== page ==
by Xinhua writer An Bei
BEIJING, Dec. 17 (Xinhua) -- Official figures from
the National Development and Reform Commission (NDRC) show that China will fail
to meet its target of reducing energy consumption per unit of GDP by four
percent this year.
China has set a unit energy consumption reduction
target of 20 percent for the five-year period from 2006 to 2010. The goal is
aimed at guiding China's social and economic development but the country is
already well behind schedule.
In fact, China witnessed an increase of 0.8 percent
in its energy consumption per unit of GDP in the first half of the year and
indexes for major pollutants have continued to rise.
The central government has put the blame for the
sluggish start to their "Green GDP" pilot projects in ten provinces and
municipalities squarely on the local governments. Many local authorities have
resisted fiercely and some of them have even asked to abandon the scheme.
Under the green GDP project, the cost of
environmental degradation is highlighted alongside economic growth figures of
"A lack of economic motives is the fundamental reason
for the local governments' weakness in reducing energy consumption and improving
environmental protection," said Chen Qingtai, vice director of the Economic
Committee under the Chinese People's Political Consultative Conference National
"No enterprises or local governments are taking pains
to transform their methods of achieving economic growth or taking risks to
improve technological innovation," said Chen.
Qin Min, the manager of a textile plant in South
China, is a case in point. He insists he wants to equip all the machines in his
factory with energy-efficient converters but is waiting for the government to
introduce financial incentives.
"I want to change but the cost will be too high and
whether or not, or by how much, I can benefit from a tax reduction is unclear,"
In a national meeting mapping out economic policies
for 2007 held last week, China's central authorities recognized that more
efforts were needed to improve energy efficiency in the country and issued a
stark warning to uncooperative local government cadres.
Among the eight leading economic tasks it listed for
next year, the Central Government put energy efficiency and environmental
protection third, behind macro-economic control and agriculture.
"(All officials) must reach a common understanding
and make their utmost effort to achieve practical improvement in reducing energy
consumption and pollution," a statement issued at the conclusion of the Central
Economic Work Conference read.
According to an energy efficiency plan circulated by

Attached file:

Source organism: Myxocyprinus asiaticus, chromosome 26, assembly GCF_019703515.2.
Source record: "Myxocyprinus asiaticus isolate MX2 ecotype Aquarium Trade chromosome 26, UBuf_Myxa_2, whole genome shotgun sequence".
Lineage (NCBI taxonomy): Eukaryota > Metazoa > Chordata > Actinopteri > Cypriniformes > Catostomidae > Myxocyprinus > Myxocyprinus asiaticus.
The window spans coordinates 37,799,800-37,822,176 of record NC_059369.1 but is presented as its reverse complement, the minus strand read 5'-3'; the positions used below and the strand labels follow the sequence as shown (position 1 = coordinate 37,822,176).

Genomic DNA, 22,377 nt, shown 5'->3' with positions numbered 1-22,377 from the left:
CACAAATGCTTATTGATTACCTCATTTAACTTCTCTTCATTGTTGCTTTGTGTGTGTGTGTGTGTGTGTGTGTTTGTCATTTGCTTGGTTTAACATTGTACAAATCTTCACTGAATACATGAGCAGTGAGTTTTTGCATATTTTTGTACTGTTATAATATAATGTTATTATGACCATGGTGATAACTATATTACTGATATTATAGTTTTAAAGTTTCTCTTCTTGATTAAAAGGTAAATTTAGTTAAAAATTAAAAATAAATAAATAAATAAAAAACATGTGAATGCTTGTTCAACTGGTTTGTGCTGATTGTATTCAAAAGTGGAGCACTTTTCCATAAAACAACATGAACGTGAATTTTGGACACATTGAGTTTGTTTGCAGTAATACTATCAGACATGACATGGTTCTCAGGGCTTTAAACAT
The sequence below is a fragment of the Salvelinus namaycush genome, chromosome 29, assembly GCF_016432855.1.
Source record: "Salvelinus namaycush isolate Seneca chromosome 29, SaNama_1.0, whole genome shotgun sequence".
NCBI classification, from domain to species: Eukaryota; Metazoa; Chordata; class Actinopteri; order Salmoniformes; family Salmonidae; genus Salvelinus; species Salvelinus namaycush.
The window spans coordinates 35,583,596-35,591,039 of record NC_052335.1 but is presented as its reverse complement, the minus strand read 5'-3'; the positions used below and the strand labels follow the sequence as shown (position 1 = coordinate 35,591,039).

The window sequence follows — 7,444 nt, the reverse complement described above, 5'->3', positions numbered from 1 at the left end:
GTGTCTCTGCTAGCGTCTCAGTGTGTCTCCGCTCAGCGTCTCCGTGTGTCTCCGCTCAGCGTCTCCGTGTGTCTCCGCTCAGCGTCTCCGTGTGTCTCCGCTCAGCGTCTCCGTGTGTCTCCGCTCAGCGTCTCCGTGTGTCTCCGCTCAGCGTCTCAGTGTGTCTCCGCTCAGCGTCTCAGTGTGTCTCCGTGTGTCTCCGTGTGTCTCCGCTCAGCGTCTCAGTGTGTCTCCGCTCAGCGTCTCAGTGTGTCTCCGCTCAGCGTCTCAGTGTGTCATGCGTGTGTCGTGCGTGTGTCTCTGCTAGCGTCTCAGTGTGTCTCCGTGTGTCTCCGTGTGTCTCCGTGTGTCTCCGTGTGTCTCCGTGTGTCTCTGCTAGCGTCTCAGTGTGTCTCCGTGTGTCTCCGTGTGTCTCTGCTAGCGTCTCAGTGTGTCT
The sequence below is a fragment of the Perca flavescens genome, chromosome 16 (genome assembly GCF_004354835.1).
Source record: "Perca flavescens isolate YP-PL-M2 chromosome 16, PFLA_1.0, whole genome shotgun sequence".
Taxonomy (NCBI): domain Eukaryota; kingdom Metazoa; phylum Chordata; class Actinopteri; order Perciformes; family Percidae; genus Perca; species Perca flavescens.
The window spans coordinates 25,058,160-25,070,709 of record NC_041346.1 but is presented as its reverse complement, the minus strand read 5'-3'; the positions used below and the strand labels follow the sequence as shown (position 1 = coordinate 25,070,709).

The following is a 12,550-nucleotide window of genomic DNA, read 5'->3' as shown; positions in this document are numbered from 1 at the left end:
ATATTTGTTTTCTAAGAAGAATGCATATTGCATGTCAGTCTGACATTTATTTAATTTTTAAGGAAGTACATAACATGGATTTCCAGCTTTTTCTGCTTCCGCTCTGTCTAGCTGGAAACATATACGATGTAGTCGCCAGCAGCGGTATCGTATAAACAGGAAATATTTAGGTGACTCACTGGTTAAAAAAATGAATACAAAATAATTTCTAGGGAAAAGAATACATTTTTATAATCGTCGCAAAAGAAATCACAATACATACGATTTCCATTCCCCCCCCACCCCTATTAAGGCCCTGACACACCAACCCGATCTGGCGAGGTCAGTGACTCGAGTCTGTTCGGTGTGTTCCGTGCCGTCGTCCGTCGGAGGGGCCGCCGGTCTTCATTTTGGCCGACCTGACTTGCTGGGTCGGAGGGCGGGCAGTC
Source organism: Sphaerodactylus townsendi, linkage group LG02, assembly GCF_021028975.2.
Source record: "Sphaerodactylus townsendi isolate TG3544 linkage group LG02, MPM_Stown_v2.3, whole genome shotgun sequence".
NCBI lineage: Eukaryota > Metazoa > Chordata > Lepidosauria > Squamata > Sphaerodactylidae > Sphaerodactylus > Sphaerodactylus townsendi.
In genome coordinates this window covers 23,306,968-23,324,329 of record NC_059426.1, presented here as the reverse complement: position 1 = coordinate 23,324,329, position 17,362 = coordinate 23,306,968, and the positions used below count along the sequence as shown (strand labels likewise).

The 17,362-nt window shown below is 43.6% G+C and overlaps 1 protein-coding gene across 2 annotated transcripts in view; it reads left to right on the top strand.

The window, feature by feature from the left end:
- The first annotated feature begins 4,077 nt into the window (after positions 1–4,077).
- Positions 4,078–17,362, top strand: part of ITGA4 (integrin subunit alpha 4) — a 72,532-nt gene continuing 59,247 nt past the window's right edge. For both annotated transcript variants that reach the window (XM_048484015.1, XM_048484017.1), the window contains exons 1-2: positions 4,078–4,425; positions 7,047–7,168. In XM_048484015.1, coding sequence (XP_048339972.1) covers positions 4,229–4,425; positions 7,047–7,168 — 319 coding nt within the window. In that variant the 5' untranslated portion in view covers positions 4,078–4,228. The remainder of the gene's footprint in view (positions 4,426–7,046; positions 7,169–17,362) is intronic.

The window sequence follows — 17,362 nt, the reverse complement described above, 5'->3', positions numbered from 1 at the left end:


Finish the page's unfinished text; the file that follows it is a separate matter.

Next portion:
the State Council to governments at all levels in August, an industrial
structure that promotes energy efficiency will be created, which places emphasis
on technological innovation, supervision of local departments and favorable tax
Some steps in this direction have been taken this
year. In 2006,1,008 enterprises in nine major energy-consuming industries have
participated in the energy efficiency program launched by the central
government. The objective of the project is to save energy equivalent to 100
million tons of coal.
In June, China for the first time published a list of
provincial regions in order of energy efficiency in order to name and shame the
In September, China abolished export tax rebates on
coal, natural gas and some primary wood products while reducing tax rebates on
steel, cement, textile and non-ferrous metals.
"Administrative measures may be effective sometimes
in encouraging energy saving and environmental protection, but it is by no means
a panacea," said Chen Qingtai.
"Only when the government policies take effect
through market forces will every player's efforts in pursuing profits fall in
line with energy saving and environmental protection, otherwise achieving our
energy efficiency target will be impossible," he said.
A list of energy-saving products is being drawn up by
the central government, the use of which will result in tax preferences. Higher
export taxes will be imposed to dissuade companies from exporting goods that
involve a high consumption of energy and cause serious pollution.
"For China's energy saving project, 2007 will be very
critical, because the time has come for those energy-saving measures,
governmental or non-governmental, to prove effective," according to the Energy
Research Institute of the NDRC.